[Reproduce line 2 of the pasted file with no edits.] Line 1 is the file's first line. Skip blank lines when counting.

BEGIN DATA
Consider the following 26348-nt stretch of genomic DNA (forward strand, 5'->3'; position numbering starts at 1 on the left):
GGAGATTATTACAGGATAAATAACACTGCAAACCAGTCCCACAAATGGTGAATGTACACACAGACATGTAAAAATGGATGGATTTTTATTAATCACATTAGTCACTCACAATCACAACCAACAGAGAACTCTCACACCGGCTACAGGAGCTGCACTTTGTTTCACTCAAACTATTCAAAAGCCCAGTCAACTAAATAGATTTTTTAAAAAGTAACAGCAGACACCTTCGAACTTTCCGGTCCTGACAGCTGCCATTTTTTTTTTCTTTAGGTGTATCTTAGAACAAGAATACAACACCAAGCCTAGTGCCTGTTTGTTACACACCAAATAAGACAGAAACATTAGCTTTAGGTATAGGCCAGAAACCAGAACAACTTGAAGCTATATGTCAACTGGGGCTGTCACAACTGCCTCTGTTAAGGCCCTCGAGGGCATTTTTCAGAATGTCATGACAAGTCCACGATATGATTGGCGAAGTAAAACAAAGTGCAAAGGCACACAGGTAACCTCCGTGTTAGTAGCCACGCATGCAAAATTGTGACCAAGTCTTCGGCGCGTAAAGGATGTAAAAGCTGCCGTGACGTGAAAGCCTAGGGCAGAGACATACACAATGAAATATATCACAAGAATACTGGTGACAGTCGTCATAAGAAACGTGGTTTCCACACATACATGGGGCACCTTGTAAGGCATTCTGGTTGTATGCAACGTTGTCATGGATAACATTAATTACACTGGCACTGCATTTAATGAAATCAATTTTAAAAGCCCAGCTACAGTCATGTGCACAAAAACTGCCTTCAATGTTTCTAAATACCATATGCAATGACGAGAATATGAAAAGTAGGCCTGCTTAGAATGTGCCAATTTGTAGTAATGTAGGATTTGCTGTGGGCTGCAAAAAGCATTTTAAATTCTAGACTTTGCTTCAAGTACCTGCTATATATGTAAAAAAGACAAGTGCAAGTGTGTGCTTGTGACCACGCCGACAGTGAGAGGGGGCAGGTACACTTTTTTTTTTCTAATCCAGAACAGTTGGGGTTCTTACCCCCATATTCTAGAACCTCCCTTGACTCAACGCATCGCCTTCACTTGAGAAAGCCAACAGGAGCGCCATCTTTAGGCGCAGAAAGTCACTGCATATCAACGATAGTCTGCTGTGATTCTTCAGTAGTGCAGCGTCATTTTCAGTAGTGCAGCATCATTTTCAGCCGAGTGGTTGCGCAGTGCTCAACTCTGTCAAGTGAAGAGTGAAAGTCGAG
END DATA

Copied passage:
GGAGATTATTACAGGATAAATAACACTGCAAACCAGTCCCACAAATGGTGAATGTACACACAGACATGTAAAAATGGATGGATTTTTATTAATCACATTAGTCACTCACAATCACAACCAACAGAGAACTCTCACACCGGCTACAGGAGCTGCACTTTGTTTCACTCAAACTATTCAAAAGCCCAGTCAACTAAATAGATTTTTTAAAAAGTAACAGCAGACACCTTCGAACTTTCCGGTCCTGACAGCTGCCATTTTTTTTTTCTTTAGGTGTATCTTAGAACAAGAATACAACACCAAGCCTAGTGCCTGTTTGTTACACACCAAATAAGACAGAAACATTAGCTTTAGGTATAGGCCAGAAACCAGAACAACTTGAAGCTATATGTCAACTGGGGCTGTCACAACTGCCTCTGTTAAGGCCCTCGAGGGCATTTTTCAGAATGTCATGACAAGTCCACGATATGATTGGCGAAGTAAAACAAAGTGCAAAGGCACACAGGTAACCTCCGTGTTAGTAGCCACGCATGCAAAATTGTGACCAAGTCTTCGGCGCGTAAAGGATGTAAAAGCTGCCGTGACGTGAAAGCCTAGGGCAGAGACATACACAATGAAATATATCACAAGAATACTGGTGACAGTCGTCATAAGAAACGTGGTTTCCACACATACATGGGGCACCTTGTAAGGCATTCTGGTTGTATGCAACGTTGTCATGGATAACATTAATTACACTGGCACTGCATTTAATGAAATCAATTTTAAAAGCCCAGCTACAGTCATGTGCACAAAAACTGCCTTCAATGTTTCTAAATACCATATGCAATGACGAGAATATGAAAAGTAGGCCTGCTTAGAATGTGCCAATTTGTAGTAATGTAGGATTTGCTGTGGGCTGCAAAAAGCATTTTAAATTCTAGACTTTGCTTCAAGTACCTGCTATATATGTAAAAAAGACAAGTGCAAGTGTGTGCTTGTGACCACGCCGACAGTGAGAGGGGGCAGGTACACTTTTTTTTTTCTAATCCAGAACAGTTGGGGTTCTTACCCCCATATTCTAGAACCTCCCTTGACTCAACGCATCGCCTTCACTTGAGAAAGCCAACAGGAGCGCCATCTTTAGGCGCAGAAAGTCACTGCATATCAACGATAGTCTGCTGTGATTCTTCAGTAGTGCAGCGTCATTTTCAGTAGTGCAGCATCATTTTCAGCCGAGTGGTTGCGCAGTGCTCAACTCTGTCAAGTGAAGAGTGAAAGTCGAG